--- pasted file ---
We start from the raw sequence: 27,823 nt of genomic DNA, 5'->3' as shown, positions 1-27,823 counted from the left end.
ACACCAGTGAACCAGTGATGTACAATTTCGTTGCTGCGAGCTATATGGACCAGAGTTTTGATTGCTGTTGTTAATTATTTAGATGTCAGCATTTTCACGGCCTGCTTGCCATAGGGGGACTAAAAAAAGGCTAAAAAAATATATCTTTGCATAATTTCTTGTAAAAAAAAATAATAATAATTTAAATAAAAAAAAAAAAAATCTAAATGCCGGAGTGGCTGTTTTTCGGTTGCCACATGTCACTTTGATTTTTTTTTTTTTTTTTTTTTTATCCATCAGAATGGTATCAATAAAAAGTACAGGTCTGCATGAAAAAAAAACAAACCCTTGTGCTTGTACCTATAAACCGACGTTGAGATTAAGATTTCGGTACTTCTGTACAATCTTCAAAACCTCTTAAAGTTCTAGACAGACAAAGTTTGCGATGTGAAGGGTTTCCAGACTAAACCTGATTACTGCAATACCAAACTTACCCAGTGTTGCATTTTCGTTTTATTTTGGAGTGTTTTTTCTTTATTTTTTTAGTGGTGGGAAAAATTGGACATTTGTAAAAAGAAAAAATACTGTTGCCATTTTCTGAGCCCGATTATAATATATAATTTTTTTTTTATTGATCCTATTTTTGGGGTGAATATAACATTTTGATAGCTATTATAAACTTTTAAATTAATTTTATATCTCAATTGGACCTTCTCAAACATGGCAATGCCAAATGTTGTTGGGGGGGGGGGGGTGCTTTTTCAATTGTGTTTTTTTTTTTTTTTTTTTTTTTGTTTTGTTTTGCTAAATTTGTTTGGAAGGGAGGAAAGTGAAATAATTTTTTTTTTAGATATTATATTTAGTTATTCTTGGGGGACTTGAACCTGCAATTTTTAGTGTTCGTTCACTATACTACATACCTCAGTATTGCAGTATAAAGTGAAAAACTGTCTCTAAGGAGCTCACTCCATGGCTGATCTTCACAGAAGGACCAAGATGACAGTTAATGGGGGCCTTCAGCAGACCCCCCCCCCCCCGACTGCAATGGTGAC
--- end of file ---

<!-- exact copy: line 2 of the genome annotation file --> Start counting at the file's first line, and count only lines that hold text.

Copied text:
ACACCAGTGAACCAGTGATGTACAATTTCGTTGCTGCGAGCTATATGGACCAGAGTTTTGATTGCTGTTGTTAATTATTTAGATGTCAGCATTTTCACGGCCTGCTTGCCATAGGGGGACTAAAAAAAGGCTAAAAAAATATATCTTTGCATAATTTCTTGTAAAAAAAAATAATAATAATTTAAATAAAAAAAAAAAAAATCTAAATGCCGGAGTGGCTGTTTTTCGGTTGCCACATGTCACTTTGATTTTTTTTTTTTTTTTTTTTTTATCCATCAGAATGGTATCAATAAAAAGTACAGGTCTGCATGAAAAAAAAACAAACCCTTGTGCTTGTACCTATAAACCGACGTTGAGATTAAGATTTCGGTACTTCTGTACAATCTTCAAAACCTCTTAAAGTTCTAGACAGACAAAGTTTGCGATGTGAAGGGTTTCCAGACTAAACCTGATTACTGCAATACCAAACTTACCCAGTGTTGCATTTTCGTTTTATTTTGGAGTGTTTTTTCTTTATTTTTTTAGTGGTGGGAAAAATTGGACATTTGTAAAAAGAAAAAATACTGTTGCCATTTTCTGAGCCCGATTATAATATATAATTTTTTTTTTATTGATCCTATTTTTGGGGTGAATATAACATTTTGATAGCTATTATAAACTTTTAAATTAATTTTATATCTCAATTGGACCTTCTCAAACATGGCAATGCCAAATGTTGTTGGGGGGGGGGGGGTGCTTTTTCAATTGTGTTTTTTTTTTTTTTTTTTTTTTTGTTTTGTTTTGCTAAATTTGTTTGGAAGGGAGGAAAGTGAAATAATTTTTTTTTTAGATATTATATTTAGTTATTCTTGGGGGACTTGAACCTGCAATTTTTAGTGTTCGTTCACTATACTACATACCTCAGTATTGCAGTATAAAGTGAAAAACTGTCTCTAAGGAGCTCACTCCATGGCTGATCTTCACAGAAGGACCAAGATGACAGTTAATGGGGGCCTTCAGCAGACCCCCCCCCCCCCGACTGCAATGGTGAC